Osvaldo Garcia, owner of Universal Medical & Therapy Clinic; Osmani Gonzalez, owner of ABC Therapy; and two clinic office managers, Ailyn Cuervo and Daymi Crespo, were arrested in Miami, Florida earlier this week for their alleged involvement in a healthcare insurance scam that reportedly defrauded $2.7 million from the Miami-Dade school district.
All four face charges for health care fraud. Garcia, was formally charged yesterday, and Gonzalez are scheduled to be arraigned next week. Cuervo and Crespo have been released from jail to await trial at an unspecified date. The press did not specify an attorney for any of the defendants.
According to the arrest report, the investigation began when three unidentified employees of Felix Varela High School agreed to show up at Garcia’s ABC Therapy with their health insurance cards and driver’s licenses to fill out some blank forms in exchange for payment. Police say ABC Therapy allegedly billed Cigna Insurance Company for healthcare services that were never provided using the three school employees’ insurance information.
Investigators further claim Garcia’s and Gonzalez’s clinics collectively billed almost $13 million to the Miami-Dade school district, and that the two men purportedly collected $2.7 million from the scam. One of the clinics reportedly made over 100 fraudulent claims for medical services that were never provided. Investigators believe that the group managed to lure several other district employees to give their personal information in exchange for cash.
Authorities have named Raymir Rodriguez, whose nickname is reportedly “Papitas,” in the arrest warrant as the recruiter who found district employees willing to give away their insurance information. Rodriguez has yet to be charged and none of the school employees were arrested.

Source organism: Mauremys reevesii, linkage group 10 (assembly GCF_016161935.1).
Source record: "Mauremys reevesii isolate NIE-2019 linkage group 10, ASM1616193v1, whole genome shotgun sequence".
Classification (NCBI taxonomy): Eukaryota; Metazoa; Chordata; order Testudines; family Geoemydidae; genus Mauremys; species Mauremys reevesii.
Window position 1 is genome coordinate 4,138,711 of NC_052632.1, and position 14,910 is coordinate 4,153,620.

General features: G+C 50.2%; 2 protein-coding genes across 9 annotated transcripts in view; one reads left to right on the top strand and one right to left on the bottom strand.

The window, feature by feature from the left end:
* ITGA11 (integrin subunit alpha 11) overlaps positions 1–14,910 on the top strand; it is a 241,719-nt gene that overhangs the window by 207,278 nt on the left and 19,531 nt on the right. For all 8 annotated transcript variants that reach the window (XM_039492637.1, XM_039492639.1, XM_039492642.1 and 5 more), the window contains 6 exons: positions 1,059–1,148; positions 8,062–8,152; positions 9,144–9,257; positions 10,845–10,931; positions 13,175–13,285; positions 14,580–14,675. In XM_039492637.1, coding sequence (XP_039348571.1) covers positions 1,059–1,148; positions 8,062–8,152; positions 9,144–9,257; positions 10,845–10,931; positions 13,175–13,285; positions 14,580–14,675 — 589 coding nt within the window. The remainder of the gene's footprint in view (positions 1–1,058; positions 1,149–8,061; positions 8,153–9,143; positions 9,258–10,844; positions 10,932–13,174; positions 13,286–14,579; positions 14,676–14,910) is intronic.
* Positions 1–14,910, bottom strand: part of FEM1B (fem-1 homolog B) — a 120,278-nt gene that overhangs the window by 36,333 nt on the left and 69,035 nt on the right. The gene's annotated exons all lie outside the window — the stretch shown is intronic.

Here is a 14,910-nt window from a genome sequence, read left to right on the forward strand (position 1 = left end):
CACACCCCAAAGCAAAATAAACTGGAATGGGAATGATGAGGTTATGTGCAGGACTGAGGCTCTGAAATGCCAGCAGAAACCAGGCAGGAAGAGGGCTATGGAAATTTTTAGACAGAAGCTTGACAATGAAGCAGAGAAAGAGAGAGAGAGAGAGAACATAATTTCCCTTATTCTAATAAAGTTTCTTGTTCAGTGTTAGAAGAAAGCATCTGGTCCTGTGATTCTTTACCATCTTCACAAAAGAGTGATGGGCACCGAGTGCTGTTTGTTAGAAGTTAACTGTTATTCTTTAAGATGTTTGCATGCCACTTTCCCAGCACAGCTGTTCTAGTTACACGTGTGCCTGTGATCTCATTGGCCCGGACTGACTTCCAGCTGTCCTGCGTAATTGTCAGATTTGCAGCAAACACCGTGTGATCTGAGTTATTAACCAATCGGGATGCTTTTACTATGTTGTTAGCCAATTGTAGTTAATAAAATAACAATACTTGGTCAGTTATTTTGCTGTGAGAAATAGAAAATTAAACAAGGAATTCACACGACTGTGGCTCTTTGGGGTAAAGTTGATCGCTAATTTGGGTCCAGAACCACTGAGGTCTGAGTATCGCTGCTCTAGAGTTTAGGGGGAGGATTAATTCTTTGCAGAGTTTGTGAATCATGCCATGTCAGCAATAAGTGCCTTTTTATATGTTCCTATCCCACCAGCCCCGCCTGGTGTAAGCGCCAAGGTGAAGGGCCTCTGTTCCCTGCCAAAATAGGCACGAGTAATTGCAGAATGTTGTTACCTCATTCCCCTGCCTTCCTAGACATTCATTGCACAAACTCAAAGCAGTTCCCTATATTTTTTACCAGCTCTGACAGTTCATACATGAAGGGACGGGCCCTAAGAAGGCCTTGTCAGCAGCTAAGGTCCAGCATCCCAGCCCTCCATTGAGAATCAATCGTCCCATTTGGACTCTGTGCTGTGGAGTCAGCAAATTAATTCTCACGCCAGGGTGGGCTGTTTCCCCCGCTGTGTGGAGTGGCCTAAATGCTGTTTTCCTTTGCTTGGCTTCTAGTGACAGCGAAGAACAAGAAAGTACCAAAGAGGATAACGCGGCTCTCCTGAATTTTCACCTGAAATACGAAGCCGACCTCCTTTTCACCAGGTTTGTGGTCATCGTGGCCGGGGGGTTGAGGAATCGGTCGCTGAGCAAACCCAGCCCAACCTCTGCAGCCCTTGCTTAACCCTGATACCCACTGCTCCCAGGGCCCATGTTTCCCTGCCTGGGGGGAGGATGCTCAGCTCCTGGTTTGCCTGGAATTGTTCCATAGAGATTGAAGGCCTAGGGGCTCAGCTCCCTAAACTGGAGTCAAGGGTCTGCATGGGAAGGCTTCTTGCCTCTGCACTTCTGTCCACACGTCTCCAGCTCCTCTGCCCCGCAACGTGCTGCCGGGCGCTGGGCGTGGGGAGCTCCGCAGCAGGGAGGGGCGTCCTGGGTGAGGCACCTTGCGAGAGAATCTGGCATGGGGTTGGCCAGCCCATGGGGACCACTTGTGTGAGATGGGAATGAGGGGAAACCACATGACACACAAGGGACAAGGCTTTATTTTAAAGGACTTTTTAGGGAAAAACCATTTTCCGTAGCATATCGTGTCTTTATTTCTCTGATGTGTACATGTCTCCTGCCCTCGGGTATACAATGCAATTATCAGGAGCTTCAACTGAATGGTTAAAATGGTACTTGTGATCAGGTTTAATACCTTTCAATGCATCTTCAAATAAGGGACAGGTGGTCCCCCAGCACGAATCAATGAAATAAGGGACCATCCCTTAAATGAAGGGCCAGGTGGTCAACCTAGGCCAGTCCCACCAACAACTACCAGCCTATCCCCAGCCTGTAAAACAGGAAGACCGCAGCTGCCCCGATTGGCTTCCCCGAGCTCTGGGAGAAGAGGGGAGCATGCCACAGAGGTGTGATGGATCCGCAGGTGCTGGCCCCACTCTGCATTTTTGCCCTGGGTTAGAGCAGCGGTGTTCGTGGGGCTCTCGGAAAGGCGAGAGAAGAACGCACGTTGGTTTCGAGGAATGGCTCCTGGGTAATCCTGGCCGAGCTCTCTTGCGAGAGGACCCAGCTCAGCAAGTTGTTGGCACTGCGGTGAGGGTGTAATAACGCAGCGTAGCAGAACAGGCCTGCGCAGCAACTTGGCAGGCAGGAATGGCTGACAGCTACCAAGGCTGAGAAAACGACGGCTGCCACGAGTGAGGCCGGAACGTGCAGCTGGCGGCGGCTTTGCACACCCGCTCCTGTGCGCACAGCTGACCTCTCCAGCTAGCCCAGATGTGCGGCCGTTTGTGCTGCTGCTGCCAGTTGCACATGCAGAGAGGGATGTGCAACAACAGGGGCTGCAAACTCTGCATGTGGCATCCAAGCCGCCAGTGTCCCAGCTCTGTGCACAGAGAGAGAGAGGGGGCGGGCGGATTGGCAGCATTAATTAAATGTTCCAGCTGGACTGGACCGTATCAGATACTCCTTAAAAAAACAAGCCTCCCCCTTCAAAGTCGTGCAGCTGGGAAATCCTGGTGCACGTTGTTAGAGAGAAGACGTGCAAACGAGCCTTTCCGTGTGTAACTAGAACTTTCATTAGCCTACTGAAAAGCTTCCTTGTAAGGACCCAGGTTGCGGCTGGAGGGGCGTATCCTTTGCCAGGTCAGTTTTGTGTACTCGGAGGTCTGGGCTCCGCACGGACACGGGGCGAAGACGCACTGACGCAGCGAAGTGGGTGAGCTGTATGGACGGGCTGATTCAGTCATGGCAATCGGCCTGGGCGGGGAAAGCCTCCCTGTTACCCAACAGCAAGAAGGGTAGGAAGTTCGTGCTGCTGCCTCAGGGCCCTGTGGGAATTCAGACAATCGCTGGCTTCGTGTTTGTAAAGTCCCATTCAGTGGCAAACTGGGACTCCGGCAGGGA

A similar health care fraud case was reported in Miami less than two weeks. It involved Philip Esformes, Odette Barcha, and Arnaldo Carmouze of Miami, Florida. The three were arrested for their involvement in what has been called the “largest single criminal health-care fraud case to ever be brought against individuals.”
Esformes and his co-conspirators allegedly started a fraud scheme that has reportedly cost the U.S. government $1 billion since 2009. Esformes, 47, is the owner of 30 nursing facilities in Miami. He and Barcha are being charged with conspiracy, health care fraud, money laundering, and obstruction of justice. Carmouze is only facing the first three charges.
The trio purportedly defrauded Medicare and Medicaid of almost a billion dollars by providing patients in Esformes’ nursing facilities with unnecessary medical services. They also allegedly gave patients narcotics so they would remain in his facilities, allowing the alleged fraud to continue.
Esformes faces life imprisonment under federal sentencing guidelines. He and Barch were scheduled to appear for a detention hearing on August 1, while Carmouze was scheduled for a hearing on August 3.